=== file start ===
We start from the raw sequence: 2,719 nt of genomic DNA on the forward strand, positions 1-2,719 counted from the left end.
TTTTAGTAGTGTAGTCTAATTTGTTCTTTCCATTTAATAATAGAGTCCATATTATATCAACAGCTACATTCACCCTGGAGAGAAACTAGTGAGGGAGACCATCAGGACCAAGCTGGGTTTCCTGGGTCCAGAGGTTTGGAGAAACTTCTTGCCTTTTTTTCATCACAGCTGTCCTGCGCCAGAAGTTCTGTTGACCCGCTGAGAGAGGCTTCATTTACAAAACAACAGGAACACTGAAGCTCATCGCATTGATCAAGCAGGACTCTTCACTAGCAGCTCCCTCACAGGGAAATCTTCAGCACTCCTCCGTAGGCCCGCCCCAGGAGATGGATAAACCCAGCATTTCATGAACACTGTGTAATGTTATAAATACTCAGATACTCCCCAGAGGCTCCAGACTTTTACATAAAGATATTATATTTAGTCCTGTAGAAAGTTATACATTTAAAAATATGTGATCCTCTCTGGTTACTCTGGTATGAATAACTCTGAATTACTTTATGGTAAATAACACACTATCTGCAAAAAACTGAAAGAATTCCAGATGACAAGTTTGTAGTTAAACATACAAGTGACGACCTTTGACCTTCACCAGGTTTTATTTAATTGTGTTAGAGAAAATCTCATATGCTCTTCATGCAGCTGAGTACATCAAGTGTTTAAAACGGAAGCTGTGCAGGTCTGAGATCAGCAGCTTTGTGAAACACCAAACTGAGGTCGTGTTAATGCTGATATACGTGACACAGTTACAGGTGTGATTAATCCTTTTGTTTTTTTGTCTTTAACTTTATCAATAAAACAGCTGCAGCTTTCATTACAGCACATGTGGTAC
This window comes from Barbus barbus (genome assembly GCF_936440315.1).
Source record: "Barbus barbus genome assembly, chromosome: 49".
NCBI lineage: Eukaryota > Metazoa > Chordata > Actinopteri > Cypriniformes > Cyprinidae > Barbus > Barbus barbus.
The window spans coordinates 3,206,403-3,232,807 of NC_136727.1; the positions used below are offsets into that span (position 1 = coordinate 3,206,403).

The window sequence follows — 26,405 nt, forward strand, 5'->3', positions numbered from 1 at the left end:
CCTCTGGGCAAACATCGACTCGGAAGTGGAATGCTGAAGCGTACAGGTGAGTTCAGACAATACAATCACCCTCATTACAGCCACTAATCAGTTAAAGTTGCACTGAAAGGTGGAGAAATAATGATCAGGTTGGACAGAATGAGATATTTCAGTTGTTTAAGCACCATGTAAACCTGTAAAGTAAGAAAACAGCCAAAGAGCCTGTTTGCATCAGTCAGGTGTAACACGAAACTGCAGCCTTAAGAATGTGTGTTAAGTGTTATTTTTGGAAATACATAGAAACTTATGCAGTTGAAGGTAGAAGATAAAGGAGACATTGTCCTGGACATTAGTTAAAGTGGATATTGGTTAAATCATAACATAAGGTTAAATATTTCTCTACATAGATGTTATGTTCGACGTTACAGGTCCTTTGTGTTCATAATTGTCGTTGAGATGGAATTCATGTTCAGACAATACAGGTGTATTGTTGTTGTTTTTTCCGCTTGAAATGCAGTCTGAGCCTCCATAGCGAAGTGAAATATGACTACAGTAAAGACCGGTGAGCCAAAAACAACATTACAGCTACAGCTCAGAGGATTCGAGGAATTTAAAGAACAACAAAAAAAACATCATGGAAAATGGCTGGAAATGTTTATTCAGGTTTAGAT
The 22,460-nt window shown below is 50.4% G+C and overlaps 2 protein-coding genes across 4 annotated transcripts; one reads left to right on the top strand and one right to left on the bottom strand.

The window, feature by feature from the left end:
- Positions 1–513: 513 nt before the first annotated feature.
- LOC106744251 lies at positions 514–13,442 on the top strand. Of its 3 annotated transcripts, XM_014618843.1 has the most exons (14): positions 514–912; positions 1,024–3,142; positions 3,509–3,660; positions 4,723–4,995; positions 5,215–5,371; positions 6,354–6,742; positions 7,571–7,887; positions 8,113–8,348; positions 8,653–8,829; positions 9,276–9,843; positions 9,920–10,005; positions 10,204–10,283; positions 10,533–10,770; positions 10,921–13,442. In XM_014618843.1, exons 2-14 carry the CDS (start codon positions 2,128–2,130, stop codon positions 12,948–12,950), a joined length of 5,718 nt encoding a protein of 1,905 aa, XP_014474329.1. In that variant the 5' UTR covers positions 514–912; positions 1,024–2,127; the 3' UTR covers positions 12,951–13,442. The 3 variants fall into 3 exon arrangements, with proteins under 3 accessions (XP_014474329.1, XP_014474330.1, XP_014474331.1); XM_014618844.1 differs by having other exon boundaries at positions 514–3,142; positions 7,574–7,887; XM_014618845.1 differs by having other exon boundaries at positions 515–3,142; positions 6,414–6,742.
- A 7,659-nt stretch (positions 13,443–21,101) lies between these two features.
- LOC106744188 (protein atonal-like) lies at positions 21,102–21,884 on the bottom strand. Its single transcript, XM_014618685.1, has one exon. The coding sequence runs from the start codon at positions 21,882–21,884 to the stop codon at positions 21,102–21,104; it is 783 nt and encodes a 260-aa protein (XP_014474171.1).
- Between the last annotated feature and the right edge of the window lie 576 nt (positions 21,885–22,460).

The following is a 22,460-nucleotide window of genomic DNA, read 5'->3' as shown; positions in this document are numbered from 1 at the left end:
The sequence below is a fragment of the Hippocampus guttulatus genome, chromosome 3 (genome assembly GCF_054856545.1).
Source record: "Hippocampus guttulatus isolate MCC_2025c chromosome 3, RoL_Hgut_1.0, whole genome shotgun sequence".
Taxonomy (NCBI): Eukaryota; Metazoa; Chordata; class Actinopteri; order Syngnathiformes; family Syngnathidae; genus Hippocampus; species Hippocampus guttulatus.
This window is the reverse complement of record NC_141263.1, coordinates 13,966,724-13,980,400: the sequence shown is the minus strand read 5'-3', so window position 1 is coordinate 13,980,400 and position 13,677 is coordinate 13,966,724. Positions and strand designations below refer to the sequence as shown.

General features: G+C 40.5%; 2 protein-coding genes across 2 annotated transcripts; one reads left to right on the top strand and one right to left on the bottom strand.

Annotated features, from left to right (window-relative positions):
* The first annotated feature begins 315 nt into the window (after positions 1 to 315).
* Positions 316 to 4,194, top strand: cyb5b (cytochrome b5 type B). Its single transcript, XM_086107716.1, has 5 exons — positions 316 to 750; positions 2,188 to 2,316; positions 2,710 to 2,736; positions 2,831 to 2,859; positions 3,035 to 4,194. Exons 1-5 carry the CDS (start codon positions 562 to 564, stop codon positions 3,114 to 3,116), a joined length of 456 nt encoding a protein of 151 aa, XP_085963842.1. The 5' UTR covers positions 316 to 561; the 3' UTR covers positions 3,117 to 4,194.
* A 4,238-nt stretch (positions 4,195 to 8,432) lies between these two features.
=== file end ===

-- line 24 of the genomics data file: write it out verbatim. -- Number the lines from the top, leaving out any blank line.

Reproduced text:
* Positions 316 to 4,194, top strand: cyb5b (cytochrome b5 type B). Its single transcript, XM_086107716.1, has 5 exons — positions 316 to 750; positions 2,188 to 2,316; positions 2,710 to 2,736; positions 2,831 to 2,859; positions 3,035 to 4,194. Exons 1-5 carry the CDS (start codon positions 562 to 564, stop codon positions 3,114 to 3,116), a joined length of 456 nt encoding a protein of 151 aa, XP_085963842.1. The 5' UTR covers positions 316 to 561; the 3' UTR covers positions 3,117 to 4,194.